PRESS BRIEFING ON WORLD SUMMIT ON INFORMATION SOCIETY
The World Summit on the Information Society (WSIS) would focus on how to close the “digital divide” in key areas of connectivity, computerization and capacity for content development between developed and developing countries, Nitin Desai, the Secretary-General’s Special Adviser for the Summit, told correspondents this morning at a Headquarters press briefing.
Daniel Stauffacher, delegate of the Swiss Federal Council for the Summit, also participated in the briefing, which was moderated by Therese Gastaut, Director of the Strategic Communications Division, Department of Public Information (DPI). Part one of the Summit would take place in Geneva, Switzerland, from 10 to 12 December, and part two would take place in Tunis, Tunisia, in November 2005.
Mr. Desai said the Summit was an unusual one, as it focused more on opportunities than on problems. A declaration and a plan of action had been agreed and would be finalized in a preparatory committee meeting from 10 to 14 November in Geneva. In the context of connectivity, computerization and capacity for content development, issues such as “e–education”, “e-health” and “e-governance” would be addressed. He hoped to see clear goals in the outcome, set for the year 2015, and concrete projects to realize those goals. The Summit would also provide a clear recognition that information and communication technology (ICT) could make a huge contribution to democratization, transparency and accountability.
Much of the development in ICT had been in the private sector, he said, but there were issues that required people to organize across national boundaries, such as “spam”, viruses, cyber crime and concerns about content, including pornography. There was a need for a policy framework addressing those issues under the heading “internet-governance”, as the social and political impact of the technology could not be left to technicians. The Summit would also address matters of diversity in languages and cultures, in order to prevent one big “info-tech” culture and to allow languages and cultures to become more viable.
Mr. Stauffacher said his country was honoured to host the Summit, and recognized that the topic could not be dealt with by governments alone. The business sector and civil society, including non-governmental organizations, universities, archives and libraries, also had an important role to play in developing applications to use the new technologies as a tool for development. New inroads had been made in including all partners in the negotiating process during the preparatory committee meetings.
He said the Summit’s second pillar, equally important to the formal Summit itself, consisted of side events where governments, business and civil society could, in informal settings, debate issues, share experiences, propose solutions and forge partnerships to implement projects and programmes. The events included the World Electronic Media Forum, exhibitions, and a symposium organized by the World Bank and the Swiss Government on new technologies and development. He expected 5,000 to 6,000 people to attend the conference. Fifty-six heads of State or government had confirmed their attendance.
Asked about progress made in closing the digital gap, Mr. Desai said there was progress in terms of connectivity, especially in the area of mobile phones in the developing world. However, in terms of computerization, the gap had not narrowed. One of the key tasks of the Summit was to see that that gap could be narrowed. The most important area was content development. There was a need for strong capacity in education and health departments to be able to communicate, not just to provide access to information. A report launched today -– “UN World Public Sector Report 2003: E-government at the Crossroads” –- had ranked countries in relation to e-government.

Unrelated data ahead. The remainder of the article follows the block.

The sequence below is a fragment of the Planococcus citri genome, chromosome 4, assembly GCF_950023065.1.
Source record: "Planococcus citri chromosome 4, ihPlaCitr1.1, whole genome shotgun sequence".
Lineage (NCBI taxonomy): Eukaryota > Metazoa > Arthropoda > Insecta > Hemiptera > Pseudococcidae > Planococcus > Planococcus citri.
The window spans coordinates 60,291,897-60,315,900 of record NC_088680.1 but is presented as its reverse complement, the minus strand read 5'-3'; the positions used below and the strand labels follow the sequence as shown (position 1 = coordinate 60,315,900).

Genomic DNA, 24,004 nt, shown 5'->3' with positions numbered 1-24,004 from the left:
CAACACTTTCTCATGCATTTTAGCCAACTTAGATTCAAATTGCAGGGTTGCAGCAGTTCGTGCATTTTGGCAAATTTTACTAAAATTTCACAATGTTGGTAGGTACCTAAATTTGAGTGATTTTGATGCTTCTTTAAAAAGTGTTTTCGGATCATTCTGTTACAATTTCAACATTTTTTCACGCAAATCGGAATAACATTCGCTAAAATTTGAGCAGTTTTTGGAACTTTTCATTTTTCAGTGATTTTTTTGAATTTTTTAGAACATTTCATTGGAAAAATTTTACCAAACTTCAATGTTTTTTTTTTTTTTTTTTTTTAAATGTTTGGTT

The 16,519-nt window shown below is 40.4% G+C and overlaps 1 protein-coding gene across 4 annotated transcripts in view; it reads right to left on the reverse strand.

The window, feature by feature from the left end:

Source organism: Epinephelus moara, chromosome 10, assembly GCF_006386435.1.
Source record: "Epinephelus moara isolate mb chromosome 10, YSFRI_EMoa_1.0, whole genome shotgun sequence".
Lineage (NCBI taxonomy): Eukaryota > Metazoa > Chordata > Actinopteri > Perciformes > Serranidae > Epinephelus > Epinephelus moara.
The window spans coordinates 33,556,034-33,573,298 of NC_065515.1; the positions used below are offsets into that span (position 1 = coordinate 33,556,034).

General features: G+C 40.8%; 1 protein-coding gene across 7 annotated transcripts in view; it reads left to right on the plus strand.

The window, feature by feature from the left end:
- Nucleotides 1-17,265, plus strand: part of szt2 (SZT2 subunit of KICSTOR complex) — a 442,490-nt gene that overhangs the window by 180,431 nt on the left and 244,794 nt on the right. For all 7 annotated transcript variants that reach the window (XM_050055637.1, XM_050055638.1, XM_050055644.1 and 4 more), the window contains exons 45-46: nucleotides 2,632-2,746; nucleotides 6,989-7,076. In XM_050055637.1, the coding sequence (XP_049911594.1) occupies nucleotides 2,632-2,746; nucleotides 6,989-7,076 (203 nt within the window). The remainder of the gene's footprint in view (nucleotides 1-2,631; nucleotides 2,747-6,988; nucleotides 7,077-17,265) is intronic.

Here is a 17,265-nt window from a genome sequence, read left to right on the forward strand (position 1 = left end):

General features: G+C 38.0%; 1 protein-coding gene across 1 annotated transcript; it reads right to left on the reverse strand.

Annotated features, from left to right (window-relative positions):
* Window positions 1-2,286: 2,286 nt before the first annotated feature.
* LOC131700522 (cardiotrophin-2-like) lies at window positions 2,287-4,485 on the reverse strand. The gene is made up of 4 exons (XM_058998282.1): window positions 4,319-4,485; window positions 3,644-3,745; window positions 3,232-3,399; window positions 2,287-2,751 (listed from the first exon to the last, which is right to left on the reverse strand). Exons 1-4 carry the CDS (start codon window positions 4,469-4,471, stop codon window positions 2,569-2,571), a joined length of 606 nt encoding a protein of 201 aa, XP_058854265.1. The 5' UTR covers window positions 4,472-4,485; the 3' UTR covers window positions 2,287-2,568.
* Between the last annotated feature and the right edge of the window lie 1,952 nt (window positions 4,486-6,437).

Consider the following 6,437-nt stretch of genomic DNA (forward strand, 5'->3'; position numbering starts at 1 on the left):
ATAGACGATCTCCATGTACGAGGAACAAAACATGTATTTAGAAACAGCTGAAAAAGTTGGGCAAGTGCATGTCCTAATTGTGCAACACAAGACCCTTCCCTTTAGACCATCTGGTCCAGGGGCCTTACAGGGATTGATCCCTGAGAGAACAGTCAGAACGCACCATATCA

How widely Internet use spread depended on how fast bandwidth developed within a country. In developing countries where bandwidth issues were addressed, Internet usage was rising, but nowhere near the 60 to 70 per cent in industrialized countries. In the least developed countries, the digital gap was wider because of a lack of bandwidth development.
Addressing a correspondent’s question about the chances of the Summit achieving concrete results and actions, Mr. Desai said the Summit took place in two parts -- one in Geneva in December, and a second one in Tunis, Tunisia, in November 2005 –- which were to be treated as one package. The Geneva Summit would hopefully finalize the declaration and the plan of action. The challenge would be to flesh out actions during the period between Geneva and Tunis, to develop partnerships and organize funding, and to do work at the regional level. For Geneva, the goals had been agreed upon.
Mr. Stauffacher added that there would certainly be issues of a political nature, which would not be solved until Tunis. It was, however, important to have a clear vision on what the information society should be and what requirements were necessary to build it. Consensus existed on many issues. It was important, however, that issues were on the table and that heads of State and government would be aware of them. The plan of action was very concrete, but implementation of the plan, particularly regarding partnership, was very important.
Asked about plans for special funds for developing countries to address information technology issues, Mr. Desai said Senegal had submitted a “Global Solidarity Plan”. There were also specific partnership projects. However, issues of information technology should not be addressed apart from other issues in health, education and governance.
Mr. Stauffacher said, in that regard, that existing funds for development, both on the donor and the recipient side, could be used more effectively in order to use information technology for development.
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